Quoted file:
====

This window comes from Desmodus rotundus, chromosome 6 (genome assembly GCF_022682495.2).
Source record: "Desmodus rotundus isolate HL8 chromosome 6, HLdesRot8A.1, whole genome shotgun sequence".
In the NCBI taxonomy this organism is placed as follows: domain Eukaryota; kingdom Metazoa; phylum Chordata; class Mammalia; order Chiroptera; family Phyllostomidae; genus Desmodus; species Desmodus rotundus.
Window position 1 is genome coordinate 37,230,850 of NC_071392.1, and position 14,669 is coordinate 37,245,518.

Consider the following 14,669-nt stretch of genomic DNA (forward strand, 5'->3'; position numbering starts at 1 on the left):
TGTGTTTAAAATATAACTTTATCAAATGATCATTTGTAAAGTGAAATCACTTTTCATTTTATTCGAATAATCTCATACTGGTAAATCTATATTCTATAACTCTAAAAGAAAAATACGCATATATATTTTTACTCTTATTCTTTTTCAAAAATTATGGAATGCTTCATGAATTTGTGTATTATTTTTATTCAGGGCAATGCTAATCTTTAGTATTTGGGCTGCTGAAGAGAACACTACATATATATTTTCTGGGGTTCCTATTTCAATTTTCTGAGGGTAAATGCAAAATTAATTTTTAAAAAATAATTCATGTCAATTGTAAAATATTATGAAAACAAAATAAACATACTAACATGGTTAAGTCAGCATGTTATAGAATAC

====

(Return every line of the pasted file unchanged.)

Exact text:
This window comes from Desmodus rotundus, chromosome 6 (genome assembly GCF_022682495.2).
Source record: "Desmodus rotundus isolate HL8 chromosome 6, HLdesRot8A.1, whole genome shotgun sequence".
In the NCBI taxonomy this organism is placed as follows: domain Eukaryota; kingdom Metazoa; phylum Chordata; class Mammalia; order Chiroptera; family Phyllostomidae; genus Desmodus; species Desmodus rotundus.
Window position 1 is genome coordinate 37,230,850 of NC_071392.1, and position 14,669 is coordinate 37,245,518.

Consider the following 14,669-nt stretch of genomic DNA (forward strand, 5'->3'; position numbering starts at 1 on the left):
TGTGTTTAAAATATAACTTTATCAAATGATCATTTGTAAAGTGAAATCACTTTTCATTTTATTCGAATAATCTCATACTGGTAAATCTATATTCTATAACTCTAAAAGAAAAATACGCATATATATTTTTACTCTTATTCTTTTTCAAAAATTATGGAATGCTTCATGAATTTGTGTATTATTTTTATTCAGGGCAATGCTAATCTTTAGTATTTGGGCTGCTGAAGAGAACACTACATATATATTTTCTGGGGTTCCTATTTCAATTTTCTGAGGGTAAATGCAAAATTAATTTTTAAAAAATAATTCATGTCAATTGTAAAATATTATGAAAACAAAATAAACATACTAACATGGTTAAGTCAGCATGTTATAGAATAC